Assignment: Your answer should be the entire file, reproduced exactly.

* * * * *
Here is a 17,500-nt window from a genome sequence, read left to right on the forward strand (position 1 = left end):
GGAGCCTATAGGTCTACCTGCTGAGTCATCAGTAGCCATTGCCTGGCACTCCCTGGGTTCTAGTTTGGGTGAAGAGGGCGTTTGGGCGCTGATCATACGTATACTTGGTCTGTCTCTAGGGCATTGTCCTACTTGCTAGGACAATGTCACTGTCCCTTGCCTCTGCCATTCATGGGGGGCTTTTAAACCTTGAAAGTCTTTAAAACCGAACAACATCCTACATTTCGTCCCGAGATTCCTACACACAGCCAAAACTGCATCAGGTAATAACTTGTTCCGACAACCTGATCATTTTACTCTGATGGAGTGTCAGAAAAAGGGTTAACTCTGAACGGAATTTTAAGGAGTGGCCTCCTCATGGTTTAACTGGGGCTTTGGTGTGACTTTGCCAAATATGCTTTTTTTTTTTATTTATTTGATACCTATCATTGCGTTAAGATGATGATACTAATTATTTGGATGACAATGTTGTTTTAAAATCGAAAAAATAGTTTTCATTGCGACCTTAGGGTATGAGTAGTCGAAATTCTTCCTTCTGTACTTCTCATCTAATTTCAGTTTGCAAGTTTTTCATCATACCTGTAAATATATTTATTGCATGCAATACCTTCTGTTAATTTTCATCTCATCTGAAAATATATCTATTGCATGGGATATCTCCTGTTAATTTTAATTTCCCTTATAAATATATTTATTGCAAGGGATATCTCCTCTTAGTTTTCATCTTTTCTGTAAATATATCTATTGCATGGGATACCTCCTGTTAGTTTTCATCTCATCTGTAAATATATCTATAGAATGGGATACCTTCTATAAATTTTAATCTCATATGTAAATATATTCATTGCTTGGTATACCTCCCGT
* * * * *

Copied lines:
Here is a 17,500-nt window from a genome sequence, read left to right on the forward strand (position 1 = left end):
GGAGCCTATAGGTCTACCTGCTGAGTCATCAGTAGCCATTGCCTGGCACTCCCTGGGTTCTAGTTTGGGTGAAGAGGGCGTTTGGGCGCTGATCATACGTATACTTGGTCTGTCTCTAGGGCATTGTCCTACTTGCTAGGACAATGTCACTGTCCCTTGCCTCTGCCATTCATGGGGGGCTTTTAAACCTTGAAAGTCTTTAAAACCGAACAACATCCTACATTTCGTCCCGAGATTCCTACACACAGCCAAAACTGCATCAGGTAATAACTTGTTCCGACAACCTGATCATTTTACTCTGATGGAGTGTCAGAAAAAGGGTTAACTCTGAACGGAATTTTAAGGAGTGGCCTCCTCATGGTTTAACTGGGGCTTTGGTGTGACTTTGCCAAATATGCTTTTTTTTTTTATTTATTTGATACCTATCATTGCGTTAAGATGATGATACTAATTATTTGGATGACAATGTTGTTTTAAAATCGAAAAAATAGTTTTCATTGCGACCTTAGGGTATGAGTAGTCGAAATTCTTCCTTCTGTACTTCTCATCTAATTTCAGTTTGCAAGTTTTTCATCATACCTGTAAATATATTTATTGCATGCAATACCTTCTGTTAATTTTCATCTCATCTGAAAATATATCTATTGCATGGGATATCTCCTGTTAATTTTAATTTCCCTTATAAATATATTTATTGCAAGGGATATCTCCTCTTAGTTTTCATCTTTTCTGTAAATATATCTATTGCATGGGATACCTCCTGTTAGTTTTCATCTCATCTGTAAATATATCTATAGAATGGGATACCTTCTATAAATTTTAATCTCATATGTAAATATATTCATTGCTTGGTATACCTCCCGT